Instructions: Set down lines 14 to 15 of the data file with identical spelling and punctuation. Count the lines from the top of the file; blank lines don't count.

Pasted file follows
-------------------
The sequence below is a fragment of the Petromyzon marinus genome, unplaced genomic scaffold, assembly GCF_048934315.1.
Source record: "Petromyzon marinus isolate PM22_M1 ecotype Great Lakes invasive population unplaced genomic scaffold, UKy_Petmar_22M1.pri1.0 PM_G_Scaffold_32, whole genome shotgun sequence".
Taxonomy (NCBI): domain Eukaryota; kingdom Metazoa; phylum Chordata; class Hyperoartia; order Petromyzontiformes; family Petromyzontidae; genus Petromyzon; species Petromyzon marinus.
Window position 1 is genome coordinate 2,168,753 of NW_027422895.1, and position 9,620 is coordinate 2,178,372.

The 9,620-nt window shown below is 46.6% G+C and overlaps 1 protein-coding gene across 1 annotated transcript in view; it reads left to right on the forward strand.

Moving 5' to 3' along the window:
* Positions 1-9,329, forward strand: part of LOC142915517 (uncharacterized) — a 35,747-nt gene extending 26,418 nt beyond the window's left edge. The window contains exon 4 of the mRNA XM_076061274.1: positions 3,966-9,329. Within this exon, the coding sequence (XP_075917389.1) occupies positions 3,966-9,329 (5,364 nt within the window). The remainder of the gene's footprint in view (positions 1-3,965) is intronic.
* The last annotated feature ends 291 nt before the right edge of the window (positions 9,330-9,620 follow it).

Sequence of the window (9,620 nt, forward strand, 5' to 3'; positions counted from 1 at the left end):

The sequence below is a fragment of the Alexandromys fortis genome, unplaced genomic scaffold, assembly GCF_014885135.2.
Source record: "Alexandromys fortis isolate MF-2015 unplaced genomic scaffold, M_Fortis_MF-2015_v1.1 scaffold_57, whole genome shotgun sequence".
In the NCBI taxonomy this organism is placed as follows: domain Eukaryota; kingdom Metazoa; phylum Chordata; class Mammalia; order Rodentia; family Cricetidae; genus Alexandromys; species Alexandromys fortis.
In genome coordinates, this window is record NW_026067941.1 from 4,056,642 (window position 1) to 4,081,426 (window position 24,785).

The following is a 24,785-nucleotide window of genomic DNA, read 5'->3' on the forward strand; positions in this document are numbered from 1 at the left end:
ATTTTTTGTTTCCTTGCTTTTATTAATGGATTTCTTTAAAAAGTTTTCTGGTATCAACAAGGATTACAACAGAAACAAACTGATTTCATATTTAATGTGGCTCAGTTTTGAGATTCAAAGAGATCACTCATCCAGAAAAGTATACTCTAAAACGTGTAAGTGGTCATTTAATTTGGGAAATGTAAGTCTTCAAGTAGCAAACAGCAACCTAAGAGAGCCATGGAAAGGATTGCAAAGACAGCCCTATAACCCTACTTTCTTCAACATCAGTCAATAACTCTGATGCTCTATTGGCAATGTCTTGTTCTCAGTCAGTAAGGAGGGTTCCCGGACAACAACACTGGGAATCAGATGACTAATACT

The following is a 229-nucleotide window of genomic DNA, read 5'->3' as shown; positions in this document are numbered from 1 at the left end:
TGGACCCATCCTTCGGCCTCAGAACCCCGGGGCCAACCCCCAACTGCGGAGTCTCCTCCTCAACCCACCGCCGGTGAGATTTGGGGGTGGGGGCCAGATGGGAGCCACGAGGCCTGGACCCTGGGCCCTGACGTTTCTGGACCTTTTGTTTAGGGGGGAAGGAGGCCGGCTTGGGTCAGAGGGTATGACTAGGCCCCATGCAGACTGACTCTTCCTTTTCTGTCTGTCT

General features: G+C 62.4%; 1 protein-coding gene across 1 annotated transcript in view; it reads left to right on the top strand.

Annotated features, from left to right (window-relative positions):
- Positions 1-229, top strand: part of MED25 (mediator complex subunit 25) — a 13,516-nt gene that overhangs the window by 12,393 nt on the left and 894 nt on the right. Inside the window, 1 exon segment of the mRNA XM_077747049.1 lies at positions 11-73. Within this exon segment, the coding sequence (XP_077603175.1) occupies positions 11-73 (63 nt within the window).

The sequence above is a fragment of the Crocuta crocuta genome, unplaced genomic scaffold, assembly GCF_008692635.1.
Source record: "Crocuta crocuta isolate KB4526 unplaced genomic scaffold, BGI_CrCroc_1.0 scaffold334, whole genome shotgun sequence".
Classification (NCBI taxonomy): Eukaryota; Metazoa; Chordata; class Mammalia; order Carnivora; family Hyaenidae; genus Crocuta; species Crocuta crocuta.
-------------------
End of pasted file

The following is a 24,785-nucleotide window of genomic DNA, read 5'->3' on the forward strand; positions in this document are numbered from 1 at the left end:
ATTTTTTGTTTCCTTGCTTTTATTAATGGATTTCTTTAAAAAGTTTTCTGGTATCAACAAGGATTACAACAGAAACAAACTGATTTCATATTTAATGTGGCTCAGTTTTGAGATTCAAAGAGATCACTCATCCAGAAAAGTATACTCTAAAACGTGTAAGTGGTCATTTAATTTGGGAAATGTAAGTCTTCAAGTAGCAAACAGCAACCTAAGAGAGCCATGGAAAGGATTGCAAAGACAGCCCTATAACCCTACTTTCTTCAACATCAGTCAATAACTCTGATGCTCTATTGGCAATGTCTTGTTCTCAGTCAGTAAGGAGGGTTCCCGGACAACAACACTGGGAATCAGATGACTAATACT